Large-scale Machine Learning for Metagenomics Sequence Classification

Large-scale Machine Learning for Metagenomics Sequence Classification

Kévin Vervier (CBIO), Pierre Mahé, Maud Tournoud, Jean-Baptiste Veyrieras, Jean-Philippe Vert (CBIO)
(Submitted on 26 May 2015)

Metagenomics characterizes the taxonomic diversity of microbial communities by sequencing DNA directly from an environmental sample. One of the main challenges in metagenomics data analysis is the binning step, where each sequenced read is assigned to a taxonomic clade. Due to the large volume of metagenomics datasets, binning methods need fast and accurate algorithms that can operate with reasonable computing requirements. While standard alignment-based methods provide state-of-the-art performance, compositional approaches that assign a taxonomic class to a DNA read based on the k-mers it contains have the potential to provide faster solutions. In this work, we investigate the potential of modern, large-scale machine learning implementations for taxonomic affectation of next-generation sequencing reads based on their k-mers profile. We show that machine learning-based compositional approaches benefit from increasing the number of fragments sampled from reference genome to tune their parameters, up to a coverage of about 10, and from increasing the k-mer size to about 12. Tuning these models involves training a machine learning model on about 10 8 samples in 10 7 dimensions, which is out of reach of standard soft-wares but can be done efficiently with modern implementations for large-scale machine learning. The resulting models are competitive in terms of accuracy with well-established alignment tools for problems involving a small to moderate number of candidate species, and for reasonable amounts of sequencing errors. We show, however, that compositional approaches are still limited in their ability to deal with problems involving a greater number of species, and more sensitive to sequencing errors. We finally confirm that compositional approach achieve faster prediction times, with a gain of 3 to 15 times with respect to the BWA-MEM short read mapper, depending on the number of candidate species and the level of sequencing noise.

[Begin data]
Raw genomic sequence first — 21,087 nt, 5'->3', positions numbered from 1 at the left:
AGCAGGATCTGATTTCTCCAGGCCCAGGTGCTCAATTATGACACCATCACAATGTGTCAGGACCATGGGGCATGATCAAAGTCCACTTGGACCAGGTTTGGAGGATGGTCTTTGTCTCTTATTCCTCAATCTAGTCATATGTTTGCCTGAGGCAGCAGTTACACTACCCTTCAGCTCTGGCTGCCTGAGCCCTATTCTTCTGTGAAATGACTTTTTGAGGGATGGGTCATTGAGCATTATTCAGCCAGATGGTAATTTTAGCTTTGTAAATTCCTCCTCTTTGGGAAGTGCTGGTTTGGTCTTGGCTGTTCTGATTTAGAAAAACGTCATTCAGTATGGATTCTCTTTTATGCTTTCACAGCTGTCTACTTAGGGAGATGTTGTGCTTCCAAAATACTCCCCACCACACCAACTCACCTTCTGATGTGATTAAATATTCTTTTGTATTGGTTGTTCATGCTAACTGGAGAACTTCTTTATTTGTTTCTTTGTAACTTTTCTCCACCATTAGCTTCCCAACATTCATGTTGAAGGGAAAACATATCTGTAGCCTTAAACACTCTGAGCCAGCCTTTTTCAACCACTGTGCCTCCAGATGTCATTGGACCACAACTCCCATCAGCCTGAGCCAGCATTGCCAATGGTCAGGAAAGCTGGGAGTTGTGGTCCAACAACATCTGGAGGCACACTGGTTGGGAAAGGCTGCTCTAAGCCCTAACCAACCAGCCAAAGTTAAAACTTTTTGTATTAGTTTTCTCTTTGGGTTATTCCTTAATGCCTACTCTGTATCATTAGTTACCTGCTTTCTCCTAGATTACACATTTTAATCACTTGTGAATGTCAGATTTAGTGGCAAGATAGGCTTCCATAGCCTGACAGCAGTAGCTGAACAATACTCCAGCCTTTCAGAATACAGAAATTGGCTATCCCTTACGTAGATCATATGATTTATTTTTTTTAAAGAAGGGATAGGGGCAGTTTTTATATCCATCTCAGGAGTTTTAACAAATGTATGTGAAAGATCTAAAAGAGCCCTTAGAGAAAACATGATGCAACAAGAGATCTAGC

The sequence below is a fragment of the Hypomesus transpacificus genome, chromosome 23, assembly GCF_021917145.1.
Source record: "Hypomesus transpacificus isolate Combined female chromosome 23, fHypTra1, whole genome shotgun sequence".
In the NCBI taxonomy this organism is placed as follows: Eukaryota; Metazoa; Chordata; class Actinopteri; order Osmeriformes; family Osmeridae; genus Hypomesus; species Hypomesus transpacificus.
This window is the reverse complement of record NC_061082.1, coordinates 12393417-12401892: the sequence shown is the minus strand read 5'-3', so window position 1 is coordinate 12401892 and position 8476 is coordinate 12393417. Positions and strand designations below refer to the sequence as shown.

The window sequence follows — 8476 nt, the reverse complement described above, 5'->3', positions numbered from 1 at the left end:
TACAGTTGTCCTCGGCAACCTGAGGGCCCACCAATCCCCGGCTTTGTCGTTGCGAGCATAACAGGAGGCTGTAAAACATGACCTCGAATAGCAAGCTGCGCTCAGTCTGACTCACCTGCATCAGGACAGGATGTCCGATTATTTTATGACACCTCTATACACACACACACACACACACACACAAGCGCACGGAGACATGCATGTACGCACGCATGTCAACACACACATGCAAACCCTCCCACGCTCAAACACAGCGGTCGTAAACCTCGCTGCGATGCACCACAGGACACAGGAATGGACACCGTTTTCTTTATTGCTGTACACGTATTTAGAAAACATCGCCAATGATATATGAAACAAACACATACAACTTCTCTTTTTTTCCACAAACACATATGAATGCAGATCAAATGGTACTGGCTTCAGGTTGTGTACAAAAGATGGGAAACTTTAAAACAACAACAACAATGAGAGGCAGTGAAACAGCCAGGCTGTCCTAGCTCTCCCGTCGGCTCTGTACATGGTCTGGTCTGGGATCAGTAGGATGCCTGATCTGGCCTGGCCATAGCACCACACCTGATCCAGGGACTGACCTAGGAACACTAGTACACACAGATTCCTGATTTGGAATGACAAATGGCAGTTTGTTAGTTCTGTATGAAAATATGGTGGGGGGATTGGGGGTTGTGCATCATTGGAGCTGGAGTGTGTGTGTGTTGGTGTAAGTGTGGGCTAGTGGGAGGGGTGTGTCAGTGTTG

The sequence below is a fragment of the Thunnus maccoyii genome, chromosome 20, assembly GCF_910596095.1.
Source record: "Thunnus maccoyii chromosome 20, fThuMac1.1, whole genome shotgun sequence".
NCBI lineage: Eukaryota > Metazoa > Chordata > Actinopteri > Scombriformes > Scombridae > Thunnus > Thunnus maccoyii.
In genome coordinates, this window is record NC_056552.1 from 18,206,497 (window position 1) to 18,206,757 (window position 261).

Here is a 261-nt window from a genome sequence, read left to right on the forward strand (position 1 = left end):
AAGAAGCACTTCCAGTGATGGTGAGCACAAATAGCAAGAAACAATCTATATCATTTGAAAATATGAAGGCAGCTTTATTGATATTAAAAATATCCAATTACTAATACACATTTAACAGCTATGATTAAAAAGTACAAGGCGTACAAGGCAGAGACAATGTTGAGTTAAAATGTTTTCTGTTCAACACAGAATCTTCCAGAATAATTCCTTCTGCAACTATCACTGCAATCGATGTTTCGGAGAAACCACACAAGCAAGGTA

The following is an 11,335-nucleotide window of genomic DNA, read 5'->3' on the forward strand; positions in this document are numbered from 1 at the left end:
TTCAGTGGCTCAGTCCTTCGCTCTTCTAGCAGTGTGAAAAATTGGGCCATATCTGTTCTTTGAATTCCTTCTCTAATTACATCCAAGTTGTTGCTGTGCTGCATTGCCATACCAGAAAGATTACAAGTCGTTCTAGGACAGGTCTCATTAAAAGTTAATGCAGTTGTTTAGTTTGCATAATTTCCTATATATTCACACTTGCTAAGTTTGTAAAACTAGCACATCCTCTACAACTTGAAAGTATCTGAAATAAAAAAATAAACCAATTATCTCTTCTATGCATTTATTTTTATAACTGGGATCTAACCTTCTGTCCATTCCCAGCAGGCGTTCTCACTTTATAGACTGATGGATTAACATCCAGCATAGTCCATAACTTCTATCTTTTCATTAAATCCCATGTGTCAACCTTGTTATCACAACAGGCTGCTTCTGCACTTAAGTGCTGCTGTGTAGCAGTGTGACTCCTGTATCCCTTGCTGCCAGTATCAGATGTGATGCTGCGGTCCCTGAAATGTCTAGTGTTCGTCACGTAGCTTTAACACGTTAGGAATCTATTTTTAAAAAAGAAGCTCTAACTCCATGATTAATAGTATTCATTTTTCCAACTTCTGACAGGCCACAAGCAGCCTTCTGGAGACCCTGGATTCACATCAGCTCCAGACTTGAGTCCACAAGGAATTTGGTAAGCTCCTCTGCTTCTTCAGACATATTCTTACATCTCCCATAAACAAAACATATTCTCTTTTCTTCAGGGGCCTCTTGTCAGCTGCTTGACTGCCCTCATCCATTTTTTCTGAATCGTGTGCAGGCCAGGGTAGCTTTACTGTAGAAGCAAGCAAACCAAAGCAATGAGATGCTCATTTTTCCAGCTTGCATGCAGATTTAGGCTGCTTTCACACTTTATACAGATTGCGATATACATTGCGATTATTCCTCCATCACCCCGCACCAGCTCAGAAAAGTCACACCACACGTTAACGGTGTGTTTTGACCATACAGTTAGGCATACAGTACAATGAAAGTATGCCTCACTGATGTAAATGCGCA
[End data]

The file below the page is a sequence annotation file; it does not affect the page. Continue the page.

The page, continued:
On the equivalence of Maximum Parsimony and Maximum Likelihood on phylogenetic networks

On the equivalence of Maximum Parsimony and Maximum Likelihood on phylogenetic networks

Mareike Fischer, Parisa Bazargani
(Submitted on 26 May 2015)

Phylogenetic inference aims at reconstructing the evolutionary relationships of different species given some data (e.g. DNA, RNA or proteins). Traditionally, the relationships between species were assumed to be treelike, so the most frequently used phylogenetic inference methods like e.g. Maximum Parsimony or Maximum Likelihood were originally introduced to reconstruct phylogenetic trees. However, it has been well-known that some evolutionary events like hybridization or horizontal gene transfer cannot be represented by a tree but rather require a phylogenetic network. Therefore, current research seeks to adapt tree inference methods to networks. In the present paper, we analyze Maximum Parsimony and Maximum Likelihood on networks for various network definitions which have recently been introduced, and we investigate the well-known Tuffley and Steel equivalence result concerning these methods under the setting of a phylogenetic network.